- To increase efficacy and reduce toxic effects, immunosuppressants with complementary mechanisms of action should be used.
Aside from corticosteroids, all immunosuppressive agents currently used for mainstay regimens to prevent allograft rejection disrupt discrete points in the T and B cell activation cascades.
- Cyclosporin A and tacrolimus prevent the transcription of cytokines
- Azathioprine and mycophenolate mofetil prevent nucleotide synthesis
- Daclizumab and basiliximab block stimulation of T cell IL-2 receptors by IL-2
- Sirolimus blocks growth factor signal transduction
Corticosteroids have a wide range of effects on nearly every phase of the inflammatory and immune responses seen in humans. They can disrupt various stages of immune activation due to the ubiquitous expression of corticosteroid receptors. These agents can disrupt antigen presentation, prevent cytokine production and inhibit lymphocyte proliferation. Their administration results in a fall in the lymphocyte, monocyte and basophil counts, but an increase in neutrophil count.
Immunotherapy for Autoimmune disease
Disorders of the immune system cause the immune system to become either overactive or underactive. In cases where the immune system is overactive, it produces antibodies that attack and damage the body’s own tissues instead of fighting infection (autoimmune disease). Examples of autoimmune disorders that can be treated with immunosuppressant therapies include rheumatoid arthritis and inflammatory bowel disease.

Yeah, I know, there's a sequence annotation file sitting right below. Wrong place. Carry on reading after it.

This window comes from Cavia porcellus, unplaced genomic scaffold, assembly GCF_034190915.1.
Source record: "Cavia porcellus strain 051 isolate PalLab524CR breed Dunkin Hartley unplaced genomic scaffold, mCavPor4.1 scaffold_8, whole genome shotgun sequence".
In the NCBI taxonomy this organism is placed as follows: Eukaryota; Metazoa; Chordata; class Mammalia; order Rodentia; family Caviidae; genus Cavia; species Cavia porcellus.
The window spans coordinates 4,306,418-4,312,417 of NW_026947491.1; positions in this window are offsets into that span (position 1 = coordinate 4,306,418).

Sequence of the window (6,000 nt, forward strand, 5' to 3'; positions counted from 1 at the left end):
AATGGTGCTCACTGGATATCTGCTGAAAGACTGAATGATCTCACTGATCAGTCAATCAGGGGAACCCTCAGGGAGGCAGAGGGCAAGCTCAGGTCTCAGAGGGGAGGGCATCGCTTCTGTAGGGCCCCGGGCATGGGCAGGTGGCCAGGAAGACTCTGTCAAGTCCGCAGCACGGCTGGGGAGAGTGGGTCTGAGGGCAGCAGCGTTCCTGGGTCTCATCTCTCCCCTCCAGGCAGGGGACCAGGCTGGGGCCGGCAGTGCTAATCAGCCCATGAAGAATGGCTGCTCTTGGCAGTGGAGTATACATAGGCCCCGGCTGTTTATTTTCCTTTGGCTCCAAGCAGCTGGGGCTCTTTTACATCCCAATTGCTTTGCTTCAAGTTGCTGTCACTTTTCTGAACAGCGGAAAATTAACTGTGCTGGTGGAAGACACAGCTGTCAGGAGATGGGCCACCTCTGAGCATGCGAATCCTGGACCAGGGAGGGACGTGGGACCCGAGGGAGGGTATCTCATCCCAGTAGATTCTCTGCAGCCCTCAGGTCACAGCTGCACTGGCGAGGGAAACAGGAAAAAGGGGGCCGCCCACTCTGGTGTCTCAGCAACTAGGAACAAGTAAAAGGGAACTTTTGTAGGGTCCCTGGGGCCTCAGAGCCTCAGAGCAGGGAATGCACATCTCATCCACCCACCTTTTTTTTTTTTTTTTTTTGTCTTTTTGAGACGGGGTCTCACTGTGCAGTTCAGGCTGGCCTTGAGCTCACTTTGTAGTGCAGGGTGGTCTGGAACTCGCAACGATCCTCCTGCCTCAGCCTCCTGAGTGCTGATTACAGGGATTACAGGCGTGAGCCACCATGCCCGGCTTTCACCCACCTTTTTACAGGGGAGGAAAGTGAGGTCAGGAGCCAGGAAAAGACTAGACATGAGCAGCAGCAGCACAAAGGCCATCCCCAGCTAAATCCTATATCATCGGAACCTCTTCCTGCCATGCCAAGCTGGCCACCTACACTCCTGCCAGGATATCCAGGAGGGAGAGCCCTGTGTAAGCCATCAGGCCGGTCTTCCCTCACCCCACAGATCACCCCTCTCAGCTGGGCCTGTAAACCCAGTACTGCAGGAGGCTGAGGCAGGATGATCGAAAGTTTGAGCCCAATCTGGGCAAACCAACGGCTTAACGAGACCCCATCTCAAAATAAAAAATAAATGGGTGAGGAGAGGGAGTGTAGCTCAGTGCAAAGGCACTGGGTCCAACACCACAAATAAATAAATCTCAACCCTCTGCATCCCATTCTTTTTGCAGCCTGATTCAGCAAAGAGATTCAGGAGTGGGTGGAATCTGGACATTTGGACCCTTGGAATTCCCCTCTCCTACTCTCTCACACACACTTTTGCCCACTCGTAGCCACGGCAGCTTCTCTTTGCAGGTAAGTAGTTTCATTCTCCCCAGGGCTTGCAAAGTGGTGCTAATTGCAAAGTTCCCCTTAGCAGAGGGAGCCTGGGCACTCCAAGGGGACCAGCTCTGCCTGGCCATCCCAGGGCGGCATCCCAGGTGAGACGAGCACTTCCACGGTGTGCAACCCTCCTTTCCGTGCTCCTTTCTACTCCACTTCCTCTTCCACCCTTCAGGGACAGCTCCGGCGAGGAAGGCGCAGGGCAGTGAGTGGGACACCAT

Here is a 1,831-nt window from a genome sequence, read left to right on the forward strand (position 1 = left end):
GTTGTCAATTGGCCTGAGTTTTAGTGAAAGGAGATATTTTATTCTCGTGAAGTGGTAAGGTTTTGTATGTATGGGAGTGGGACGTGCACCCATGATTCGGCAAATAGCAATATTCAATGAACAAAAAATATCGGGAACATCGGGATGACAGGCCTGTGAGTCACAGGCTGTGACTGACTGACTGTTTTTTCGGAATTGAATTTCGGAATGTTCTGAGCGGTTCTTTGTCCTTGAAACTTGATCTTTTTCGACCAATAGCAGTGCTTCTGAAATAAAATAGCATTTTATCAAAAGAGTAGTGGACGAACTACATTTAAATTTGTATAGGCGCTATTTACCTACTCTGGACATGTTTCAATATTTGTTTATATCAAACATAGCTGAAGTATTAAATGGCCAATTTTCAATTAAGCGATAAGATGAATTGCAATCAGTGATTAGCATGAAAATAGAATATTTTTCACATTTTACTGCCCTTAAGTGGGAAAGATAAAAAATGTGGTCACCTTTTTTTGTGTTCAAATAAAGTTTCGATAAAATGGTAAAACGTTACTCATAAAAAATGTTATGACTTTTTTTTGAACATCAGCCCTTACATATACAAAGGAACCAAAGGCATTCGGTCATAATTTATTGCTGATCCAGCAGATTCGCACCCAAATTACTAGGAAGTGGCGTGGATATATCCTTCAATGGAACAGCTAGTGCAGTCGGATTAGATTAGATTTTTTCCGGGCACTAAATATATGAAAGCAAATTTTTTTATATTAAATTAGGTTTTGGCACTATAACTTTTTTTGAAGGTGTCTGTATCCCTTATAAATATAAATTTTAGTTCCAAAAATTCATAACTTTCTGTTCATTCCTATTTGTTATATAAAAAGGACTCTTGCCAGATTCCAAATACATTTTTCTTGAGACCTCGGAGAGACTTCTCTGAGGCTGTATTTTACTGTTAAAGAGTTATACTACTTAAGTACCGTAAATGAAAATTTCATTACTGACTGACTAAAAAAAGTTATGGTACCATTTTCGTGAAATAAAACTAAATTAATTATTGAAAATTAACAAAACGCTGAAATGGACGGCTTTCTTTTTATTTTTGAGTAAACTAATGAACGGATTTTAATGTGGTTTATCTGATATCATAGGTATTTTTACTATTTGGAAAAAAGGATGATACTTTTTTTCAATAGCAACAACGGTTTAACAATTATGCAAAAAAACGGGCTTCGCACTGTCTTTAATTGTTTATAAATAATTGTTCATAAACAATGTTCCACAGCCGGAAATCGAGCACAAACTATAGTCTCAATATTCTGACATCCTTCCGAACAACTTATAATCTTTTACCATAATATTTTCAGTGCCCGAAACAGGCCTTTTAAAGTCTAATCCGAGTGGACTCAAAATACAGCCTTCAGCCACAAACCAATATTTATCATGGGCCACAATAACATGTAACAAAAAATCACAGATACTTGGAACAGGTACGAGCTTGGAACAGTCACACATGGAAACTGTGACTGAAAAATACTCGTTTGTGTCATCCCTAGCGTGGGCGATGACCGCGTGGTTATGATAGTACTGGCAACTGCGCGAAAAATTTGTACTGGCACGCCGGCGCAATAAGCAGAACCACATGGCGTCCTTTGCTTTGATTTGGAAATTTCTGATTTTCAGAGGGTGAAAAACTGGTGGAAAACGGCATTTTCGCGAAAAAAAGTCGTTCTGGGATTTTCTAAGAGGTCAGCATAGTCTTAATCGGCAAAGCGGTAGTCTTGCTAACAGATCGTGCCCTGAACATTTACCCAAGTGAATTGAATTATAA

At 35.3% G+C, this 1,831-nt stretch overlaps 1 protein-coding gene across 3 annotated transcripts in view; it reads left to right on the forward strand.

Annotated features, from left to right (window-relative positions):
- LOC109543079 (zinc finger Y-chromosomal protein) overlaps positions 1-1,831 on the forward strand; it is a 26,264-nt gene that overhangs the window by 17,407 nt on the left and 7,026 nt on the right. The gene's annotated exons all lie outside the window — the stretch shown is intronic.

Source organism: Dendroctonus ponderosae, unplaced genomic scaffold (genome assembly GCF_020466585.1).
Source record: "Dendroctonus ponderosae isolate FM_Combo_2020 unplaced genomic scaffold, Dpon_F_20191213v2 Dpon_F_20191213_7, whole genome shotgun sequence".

In rheumatoid arthritis, antibodies are produced by the immune system that attack the linings in joints. Initially, a doctor may prescribe a non-steroidal anti-inflammatory drug, which can reduce pain and inflammation, but does not slow or prevent disease progression. People with moderate to severe rheumatoid arthritis therefore usually need to take another medication. In some cases, this may be the disease modifying antirheumatic drug (DMARD) methotrexate and if that fails to work, an alternative DMARD such as hydroxychloroquine or sulfasalazine may be prescribed. In cases where DMARDs fail to relieve symptoms, a suppressive immunotherapy may be recommended. These engineered proteins block particular parts of the immune response that leads to inflammation and may slow or halt the progression of rheumatoid arthritis. Examples of these agents include abatacept, rituximab and etanercept.
Inflammatory bowel disease
The first step to treating inflammatory bowel disease is usually to use aminosalicylates such as sulfasalazine, olsalazine or mesalamine. These can be effective at alleviating symptoms of ulcerative colitis and sometimes Chron’s disease that is confined to the colon. However, these agents are associated with a number of side effects such as headache and digestive distress. Corticosteroids may also be used to relieve inflammation and symptoms of irritable bowel syndrome, but these are not usually given in the long-term because they can eventually cause severe side effects such as diabetes, osteoporosis and high blood pressure.
A doctor may eventually prescribe an immunosuppressive therapy, to suppress the immune response that releases chemicals in the intestinal lining that cause inflammation. Some individuals may benefit more from a combination of these drugs rather than one agent alone. Examples of these immunosuppressive agents include cyclosporine, azathioprine, infliximab, methotrexate, natalizumab and vedolizumab.